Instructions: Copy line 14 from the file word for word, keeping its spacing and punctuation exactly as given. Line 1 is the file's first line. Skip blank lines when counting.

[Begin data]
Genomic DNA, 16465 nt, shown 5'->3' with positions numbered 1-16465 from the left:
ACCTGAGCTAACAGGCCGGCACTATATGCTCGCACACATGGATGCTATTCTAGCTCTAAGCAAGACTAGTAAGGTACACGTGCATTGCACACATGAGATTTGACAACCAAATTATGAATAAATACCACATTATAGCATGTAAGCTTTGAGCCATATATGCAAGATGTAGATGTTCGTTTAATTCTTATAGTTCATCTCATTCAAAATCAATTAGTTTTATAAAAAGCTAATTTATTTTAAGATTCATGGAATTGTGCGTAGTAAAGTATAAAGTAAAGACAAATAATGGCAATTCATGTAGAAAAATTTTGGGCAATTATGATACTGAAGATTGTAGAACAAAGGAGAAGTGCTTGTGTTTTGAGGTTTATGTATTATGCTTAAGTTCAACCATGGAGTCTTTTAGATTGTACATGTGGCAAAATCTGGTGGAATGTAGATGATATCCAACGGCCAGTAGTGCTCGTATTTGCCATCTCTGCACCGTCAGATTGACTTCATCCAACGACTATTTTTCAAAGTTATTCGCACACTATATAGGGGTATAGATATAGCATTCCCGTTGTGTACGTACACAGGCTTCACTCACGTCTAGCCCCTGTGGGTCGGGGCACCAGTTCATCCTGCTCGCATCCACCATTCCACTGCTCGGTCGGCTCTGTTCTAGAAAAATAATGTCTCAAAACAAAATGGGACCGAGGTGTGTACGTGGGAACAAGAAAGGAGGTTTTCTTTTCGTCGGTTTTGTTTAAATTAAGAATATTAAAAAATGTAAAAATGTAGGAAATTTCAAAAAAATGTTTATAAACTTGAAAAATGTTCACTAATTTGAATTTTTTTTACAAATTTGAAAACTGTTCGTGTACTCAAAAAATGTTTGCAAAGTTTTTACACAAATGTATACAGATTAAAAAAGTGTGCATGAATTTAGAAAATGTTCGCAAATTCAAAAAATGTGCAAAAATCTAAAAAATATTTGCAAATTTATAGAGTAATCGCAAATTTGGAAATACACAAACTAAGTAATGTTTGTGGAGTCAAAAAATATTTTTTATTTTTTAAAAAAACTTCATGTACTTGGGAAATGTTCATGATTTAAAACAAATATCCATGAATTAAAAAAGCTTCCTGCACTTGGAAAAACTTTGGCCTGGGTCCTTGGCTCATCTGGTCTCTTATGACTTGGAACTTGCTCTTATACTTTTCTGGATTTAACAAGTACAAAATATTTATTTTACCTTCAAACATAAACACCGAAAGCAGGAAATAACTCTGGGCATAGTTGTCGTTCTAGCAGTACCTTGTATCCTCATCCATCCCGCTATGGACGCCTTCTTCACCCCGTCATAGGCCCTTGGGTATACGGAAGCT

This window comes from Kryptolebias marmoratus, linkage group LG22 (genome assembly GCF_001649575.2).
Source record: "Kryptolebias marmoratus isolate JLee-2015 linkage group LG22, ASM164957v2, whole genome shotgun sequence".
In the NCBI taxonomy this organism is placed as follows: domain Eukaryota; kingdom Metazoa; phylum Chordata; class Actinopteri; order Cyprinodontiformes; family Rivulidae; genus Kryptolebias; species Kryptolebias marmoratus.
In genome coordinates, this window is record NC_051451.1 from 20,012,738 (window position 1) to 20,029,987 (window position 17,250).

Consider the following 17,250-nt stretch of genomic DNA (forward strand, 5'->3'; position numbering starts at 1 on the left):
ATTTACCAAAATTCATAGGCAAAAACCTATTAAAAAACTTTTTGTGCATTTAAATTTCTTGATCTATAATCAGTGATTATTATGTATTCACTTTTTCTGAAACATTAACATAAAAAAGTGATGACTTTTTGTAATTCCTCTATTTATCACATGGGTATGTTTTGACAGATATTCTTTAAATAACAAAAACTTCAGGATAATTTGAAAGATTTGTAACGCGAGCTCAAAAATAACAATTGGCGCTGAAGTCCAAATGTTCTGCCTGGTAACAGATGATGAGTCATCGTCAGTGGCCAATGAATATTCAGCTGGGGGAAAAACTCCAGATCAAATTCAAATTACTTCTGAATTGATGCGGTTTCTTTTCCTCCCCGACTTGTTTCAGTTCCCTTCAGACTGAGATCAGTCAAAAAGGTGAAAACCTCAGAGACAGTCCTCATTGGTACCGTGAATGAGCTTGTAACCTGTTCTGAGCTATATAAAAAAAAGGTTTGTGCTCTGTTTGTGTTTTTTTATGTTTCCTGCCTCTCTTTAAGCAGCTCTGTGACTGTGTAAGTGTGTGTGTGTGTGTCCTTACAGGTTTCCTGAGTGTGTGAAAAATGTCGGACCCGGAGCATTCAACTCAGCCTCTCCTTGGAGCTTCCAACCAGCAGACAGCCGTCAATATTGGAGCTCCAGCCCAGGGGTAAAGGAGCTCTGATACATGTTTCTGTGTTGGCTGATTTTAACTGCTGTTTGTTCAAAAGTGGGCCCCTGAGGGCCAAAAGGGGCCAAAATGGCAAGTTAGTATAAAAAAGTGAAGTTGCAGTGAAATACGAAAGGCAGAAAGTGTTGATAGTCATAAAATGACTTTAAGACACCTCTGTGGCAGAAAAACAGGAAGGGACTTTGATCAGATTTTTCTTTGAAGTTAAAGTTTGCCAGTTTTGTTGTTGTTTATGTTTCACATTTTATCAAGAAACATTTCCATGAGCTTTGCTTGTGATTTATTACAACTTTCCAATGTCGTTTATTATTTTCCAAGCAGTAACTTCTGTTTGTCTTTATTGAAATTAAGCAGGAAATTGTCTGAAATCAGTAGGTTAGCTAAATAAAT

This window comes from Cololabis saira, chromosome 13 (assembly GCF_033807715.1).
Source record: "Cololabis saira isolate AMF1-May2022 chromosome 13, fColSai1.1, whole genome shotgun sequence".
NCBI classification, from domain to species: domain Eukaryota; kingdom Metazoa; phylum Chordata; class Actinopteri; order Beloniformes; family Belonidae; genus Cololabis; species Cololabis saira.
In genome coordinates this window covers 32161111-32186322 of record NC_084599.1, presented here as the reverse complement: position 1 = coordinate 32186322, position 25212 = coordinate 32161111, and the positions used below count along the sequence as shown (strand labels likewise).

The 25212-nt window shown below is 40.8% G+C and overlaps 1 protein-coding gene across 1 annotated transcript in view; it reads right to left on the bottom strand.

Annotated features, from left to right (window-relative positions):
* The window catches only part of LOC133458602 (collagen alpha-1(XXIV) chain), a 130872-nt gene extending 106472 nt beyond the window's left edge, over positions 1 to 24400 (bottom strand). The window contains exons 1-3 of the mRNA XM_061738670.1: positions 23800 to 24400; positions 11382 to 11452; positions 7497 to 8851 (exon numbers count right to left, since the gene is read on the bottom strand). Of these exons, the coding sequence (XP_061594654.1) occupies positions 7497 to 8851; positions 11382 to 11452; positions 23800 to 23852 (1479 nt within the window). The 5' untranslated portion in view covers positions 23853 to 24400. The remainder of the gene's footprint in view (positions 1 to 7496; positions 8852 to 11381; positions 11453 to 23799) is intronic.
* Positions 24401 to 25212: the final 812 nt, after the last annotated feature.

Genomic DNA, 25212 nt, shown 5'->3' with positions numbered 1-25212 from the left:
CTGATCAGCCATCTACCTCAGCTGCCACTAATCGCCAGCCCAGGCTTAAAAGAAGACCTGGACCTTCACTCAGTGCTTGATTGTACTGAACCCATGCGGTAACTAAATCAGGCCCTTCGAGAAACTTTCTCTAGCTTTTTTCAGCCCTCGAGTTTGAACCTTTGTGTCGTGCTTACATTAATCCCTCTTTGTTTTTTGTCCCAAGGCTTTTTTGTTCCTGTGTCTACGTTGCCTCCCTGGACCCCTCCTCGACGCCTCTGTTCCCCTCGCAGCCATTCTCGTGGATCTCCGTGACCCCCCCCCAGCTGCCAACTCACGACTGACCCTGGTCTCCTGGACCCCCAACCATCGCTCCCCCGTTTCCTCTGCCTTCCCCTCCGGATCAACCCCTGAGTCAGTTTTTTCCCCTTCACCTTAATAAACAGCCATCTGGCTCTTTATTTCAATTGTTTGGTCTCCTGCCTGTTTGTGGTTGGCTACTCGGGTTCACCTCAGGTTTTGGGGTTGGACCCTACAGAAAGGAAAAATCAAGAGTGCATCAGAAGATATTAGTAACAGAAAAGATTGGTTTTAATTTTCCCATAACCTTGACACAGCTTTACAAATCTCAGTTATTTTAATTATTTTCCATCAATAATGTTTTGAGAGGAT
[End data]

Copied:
Annotated features, from left to right (window-relative positions):